If giving taxpayers at least 20 years to adjust for future changes serves as a model for future changes, then that would automatically include anyone in my "don't move goalposts twice" category. Anyone at least 45 years old today would have been born in 1972, 6 years later than 18-year-olds were in 1984 who could have been subjected to the "goalposts moved twice" scenario.

The "goalposts moved twice" scenario I was worried about was more relevant when I was writing my members of congress and the Senate back in 2005 when SS reform was a hot topic. Those born in 1966 would have been only 40 years old in 2006 had SS reform been enacted, and 45-year-olds would have been born in 1961, subjected to "goalposts being moved twice."
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Old 08-20-2018, 04:26 PM   #94
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While I understand your point, to me how many times the goal posts were moved is less relevant than taxpayers having advance notice so they can adapt their plans.... but I agree that one movement would be better than two.
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Old 08-20-2018, 05:07 PM   #95
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Why no worries about cuts in Section 8 housing, Medicade, SNAP (food stamps), government pensions, military spending, etc?
None of those are PAYGO programs like Social Security with trust funds accumulating excess revenues. They are all paid for out of general revenues.

Thus none of those have a targeted Trust Fund and a date which can be used to predict when the benefits must be cut.

If Social Security were paid for differently, there would be no doom and gloom about 2034. Instead, we'd annually have to watch politicians potentially create wild swings in SS benefits. That tends to make it hard to plan appropriately...
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Old 08-20-2018, 05:09 PM   #96
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I do not think they will make any adjustments to SS, Medicare and Medicaid. Each will be left to default and a "new" program will be introduced with new rules.
What does "left to default" mean to you in this context?
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Old 08-20-2018, 05:50 PM   #97
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I agree with everything you're saying, and certainly that no one above a certain age should have their FRA changed. As one of the ones affected near retirement, I was bummed about file-and-suspend, but agreed that it was basically a loophole that was being exploited by the few who could benefit (as I would have if given the chance!). At your age (55?), I think you're pretty safe from further goalpost-moving.
I do hope you're right. However, several proposals at this link suggest that FRA may go up gradually for people born in 1961 and later (which would include me):

https://www.ssa.gov/oact/solvency/pr...retireage.html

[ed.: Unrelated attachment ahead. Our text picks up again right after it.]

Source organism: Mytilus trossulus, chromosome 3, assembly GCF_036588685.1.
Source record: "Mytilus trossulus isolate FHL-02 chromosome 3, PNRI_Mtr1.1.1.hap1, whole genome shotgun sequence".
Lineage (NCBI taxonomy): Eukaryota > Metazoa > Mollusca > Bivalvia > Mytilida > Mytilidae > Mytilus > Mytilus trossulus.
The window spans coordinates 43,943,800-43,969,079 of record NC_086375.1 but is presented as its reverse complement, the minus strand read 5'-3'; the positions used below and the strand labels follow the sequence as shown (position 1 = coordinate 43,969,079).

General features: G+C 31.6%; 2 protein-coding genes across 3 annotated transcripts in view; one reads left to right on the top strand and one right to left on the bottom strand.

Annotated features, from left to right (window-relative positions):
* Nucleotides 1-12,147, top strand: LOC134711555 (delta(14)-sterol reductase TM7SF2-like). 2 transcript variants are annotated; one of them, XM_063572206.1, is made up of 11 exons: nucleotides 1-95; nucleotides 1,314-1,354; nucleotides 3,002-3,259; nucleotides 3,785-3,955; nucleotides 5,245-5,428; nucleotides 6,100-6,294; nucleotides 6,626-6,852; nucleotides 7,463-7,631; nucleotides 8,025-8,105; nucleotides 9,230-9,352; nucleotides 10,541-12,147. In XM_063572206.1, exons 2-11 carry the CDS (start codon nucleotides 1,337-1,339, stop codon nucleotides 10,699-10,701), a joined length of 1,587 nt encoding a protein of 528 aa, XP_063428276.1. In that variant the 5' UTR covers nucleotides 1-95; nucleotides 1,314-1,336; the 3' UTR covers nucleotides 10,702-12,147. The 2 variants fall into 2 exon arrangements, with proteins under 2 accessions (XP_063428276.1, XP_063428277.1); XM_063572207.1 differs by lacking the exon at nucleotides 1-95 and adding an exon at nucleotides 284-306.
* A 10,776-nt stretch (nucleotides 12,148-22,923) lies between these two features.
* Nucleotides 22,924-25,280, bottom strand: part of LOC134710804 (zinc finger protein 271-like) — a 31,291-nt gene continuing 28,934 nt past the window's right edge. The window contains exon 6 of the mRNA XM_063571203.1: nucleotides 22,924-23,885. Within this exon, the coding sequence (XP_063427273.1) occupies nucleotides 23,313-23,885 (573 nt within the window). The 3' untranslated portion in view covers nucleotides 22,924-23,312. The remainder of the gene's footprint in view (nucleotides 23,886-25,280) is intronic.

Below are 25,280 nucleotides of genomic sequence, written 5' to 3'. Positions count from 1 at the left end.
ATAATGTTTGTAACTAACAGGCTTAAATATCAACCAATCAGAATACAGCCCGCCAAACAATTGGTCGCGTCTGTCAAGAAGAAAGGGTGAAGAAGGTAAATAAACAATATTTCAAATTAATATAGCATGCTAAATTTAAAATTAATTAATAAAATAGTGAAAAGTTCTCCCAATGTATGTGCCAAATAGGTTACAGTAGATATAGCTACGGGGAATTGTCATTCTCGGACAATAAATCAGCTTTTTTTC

Most of the proposals appear to exempt people born in 1960. After that, the FRA increases for those born in 1961 and later by varying numbers of months every so many years until eventually the FRA reaches anywhere from 68 to 70. Under the varying scenarios, my FRA would rise from 67 to anywhere from 67 and 1 month to 67 and 6 months. Admittedly, this isn't going to break my bank. It just illustrates that they're not too concerned about letting alone those who are 55+, many of whom are approaching (or have already approached, per this forum ) the tail end of their working years.

Along with raising the FRA, are proposals to raise the earliest age one could collect from 62 to 64 or 65, also gradually, but as early as 2019, 2020, or 2022. Lest that seem impossible to consider, remember what they did with file & suspend.

One proposal would allow for delayed retirement credits until 72.

Some of these changes were proposed as early as 10 years ago, but others are dated within the last couple of years with substantially similar ideas and timelines.

And that's just the proposed changes to retirement benefits at FRA. They're also looking at changes to spousal benefits, taxation of SS benefits, and many other things that don't normally hit most people's radar when potential changes to SS are discussed.
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Old 08-20-2018, 05:57 PM   #98
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What does "left to default" mean to you in this context?

Unable to pay 100% of benefits. I do not believe anyone will make any changes prior to that for obvious reasons.

Keeping all politics out of this course.
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Old 08-20-2018, 07:56 PM   #99
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My prediction is that the politicians won't act until they have to - keep kicking the can down the road and only when it is close to a crisis will they act.
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Old 08-20-2018, 09:29 PM   #100
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My prediction is that the politicians won't act until they have to - keep kicking the can down the road and only when it is close to a crisis will they act.
If then ...